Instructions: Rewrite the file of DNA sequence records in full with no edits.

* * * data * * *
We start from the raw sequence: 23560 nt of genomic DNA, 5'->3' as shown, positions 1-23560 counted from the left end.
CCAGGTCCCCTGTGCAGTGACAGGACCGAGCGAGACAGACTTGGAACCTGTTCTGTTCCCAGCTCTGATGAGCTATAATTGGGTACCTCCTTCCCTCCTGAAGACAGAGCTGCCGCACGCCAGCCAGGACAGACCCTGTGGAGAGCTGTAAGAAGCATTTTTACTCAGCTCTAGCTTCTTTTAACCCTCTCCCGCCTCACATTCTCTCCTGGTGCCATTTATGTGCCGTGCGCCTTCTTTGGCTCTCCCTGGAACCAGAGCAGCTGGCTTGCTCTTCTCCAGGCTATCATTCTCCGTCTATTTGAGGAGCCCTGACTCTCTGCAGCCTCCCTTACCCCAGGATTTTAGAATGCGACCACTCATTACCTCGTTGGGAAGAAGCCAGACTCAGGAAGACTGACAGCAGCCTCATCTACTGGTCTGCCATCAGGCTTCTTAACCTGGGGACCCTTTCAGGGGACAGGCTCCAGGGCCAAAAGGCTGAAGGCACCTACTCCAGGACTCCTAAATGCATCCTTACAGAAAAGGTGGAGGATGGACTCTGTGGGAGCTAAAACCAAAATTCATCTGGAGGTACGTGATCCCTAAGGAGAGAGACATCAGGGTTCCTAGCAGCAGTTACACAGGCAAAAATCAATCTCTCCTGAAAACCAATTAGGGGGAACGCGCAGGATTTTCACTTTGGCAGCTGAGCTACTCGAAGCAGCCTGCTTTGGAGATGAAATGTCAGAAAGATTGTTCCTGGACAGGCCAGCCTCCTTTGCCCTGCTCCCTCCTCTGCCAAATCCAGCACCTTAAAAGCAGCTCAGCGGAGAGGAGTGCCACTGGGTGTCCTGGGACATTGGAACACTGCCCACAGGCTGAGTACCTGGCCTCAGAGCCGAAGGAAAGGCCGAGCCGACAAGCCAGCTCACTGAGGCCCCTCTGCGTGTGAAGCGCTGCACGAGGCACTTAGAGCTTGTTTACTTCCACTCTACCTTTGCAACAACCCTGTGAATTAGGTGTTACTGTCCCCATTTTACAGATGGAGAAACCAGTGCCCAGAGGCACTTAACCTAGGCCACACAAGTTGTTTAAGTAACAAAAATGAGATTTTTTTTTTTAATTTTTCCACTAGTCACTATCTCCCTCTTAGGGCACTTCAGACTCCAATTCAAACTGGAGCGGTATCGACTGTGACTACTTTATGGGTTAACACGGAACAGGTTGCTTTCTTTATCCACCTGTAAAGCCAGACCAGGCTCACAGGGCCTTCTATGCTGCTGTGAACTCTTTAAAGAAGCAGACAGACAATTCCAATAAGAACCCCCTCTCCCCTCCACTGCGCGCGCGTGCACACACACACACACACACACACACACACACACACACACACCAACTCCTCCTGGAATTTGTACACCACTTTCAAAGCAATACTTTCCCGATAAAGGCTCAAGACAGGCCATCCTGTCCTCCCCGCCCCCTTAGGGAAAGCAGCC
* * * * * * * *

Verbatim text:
We start from the raw sequence: 23560 nt of genomic DNA, 5'->3' as shown, positions 1-23560 counted from the left end.
CCAGGTCCCCTGTGCAGTGACAGGACCGAGCGAGACAGACTTGGAACCTGTTCTGTTCCCAGCTCTGATGAGCTATAATTGGGTACCTCCTTCCCTCCTGAAGACAGAGCTGCCGCACGCCAGCCAGGACAGACCCTGTGGAGAGCTGTAAGAAGCATTTTTACTCAGCTCTAGCTTCTTTTAACCCTCTCCCGCCTCACATTCTCTCCTGGTGCCATTTATGTGCCGTGCGCCTTCTTTGGCTCTCCCTGGAACCAGAGCAGCTGGCTTGCTCTTCTCCAGGCTATCATTCTCCGTCTATTTGAGGAGCCCTGACTCTCTGCAGCCTCCCTTACCCCAGGATTTTAGAATGCGACCACTCATTACCTCGTTGGGAAGAAGCCAGACTCAGGAAGACTGACAGCAGCCTCATCTACTGGTCTGCCATCAGGCTTCTTAACCTGGGGACCCTTTCAGGGGACAGGCTCCAGGGCCAAAAGGCTGAAGGCACCTACTCCAGGACTCCTAAATGCATCCTTACAGAAAAGGTGGAGGATGGACTCTGTGGGAGCTAAAACCAAAATTCATCTGGAGGTACGTGATCCCTAAGGAGAGAGACATCAGGGTTCCTAGCAGCAGTTACACAGGCAAAAATCAATCTCTCCTGAAAACCAATTAGGGGGAACGCGCAGGATTTTCACTTTGGCAGCTGAGCTACTCGAAGCAGCCTGCTTTGGAGATGAAATGTCAGAAAGATTGTTCCTGGACAGGCCAGCCTCCTTTGCCCTGCTCCCTCCTCTGCCAAATCCAGCACCTTAAAAGCAGCTCAGCGGAGAGGAGTGCCACTGGGTGTCCTGGGACATTGGAACACTGCCCACAGGCTGAGTACCTGGCCTCAGAGCCGAAGGAAAGGCCGAGCCGACAAGCCAGCTCACTGAGGCCCCTCTGCGTGTGAAGCGCTGCACGAGGCACTTAGAGCTTGTTTACTTCCACTCTACCTTTGCAACAACCCTGTGAATTAGGTGTTACTGTCCCCATTTTACAGATGGAGAAACCAGTGCCCAGAGGCACTTAACCTAGGCCACACAAGTTGTTTAAGTAACAAAAATGAGATTTTTTTTTTTAATTTTTCCACTAGTCACTATCTCCCTCTTAGGGCACTTCAGACTCCAATTCAAACTGGAGCGGTATCGACTGTGACTACTTTATGGGTTAACACGGAACAGGTTGCTTTCTTTATCCACCTGTAAAGCCAGACCAGGCTCACAGGGCCTTCTATGCTGCTGTGAACTCTTTAAAGAAGCAGACAGACAATTCCAATAAGAACCCCCTCTCCCCTCCACTGCGCGCGCGTGCACACACACACACACACACACACACACACACACACACACACCAACTCCTCCTGGAATTTGTACACCACTTTCAAAGCAATACTTTCCCGATAAAGGCTCAAGACAGGCCATCCTGTCCTCCCCGCCCCCTTAGGGAAAGCAGCC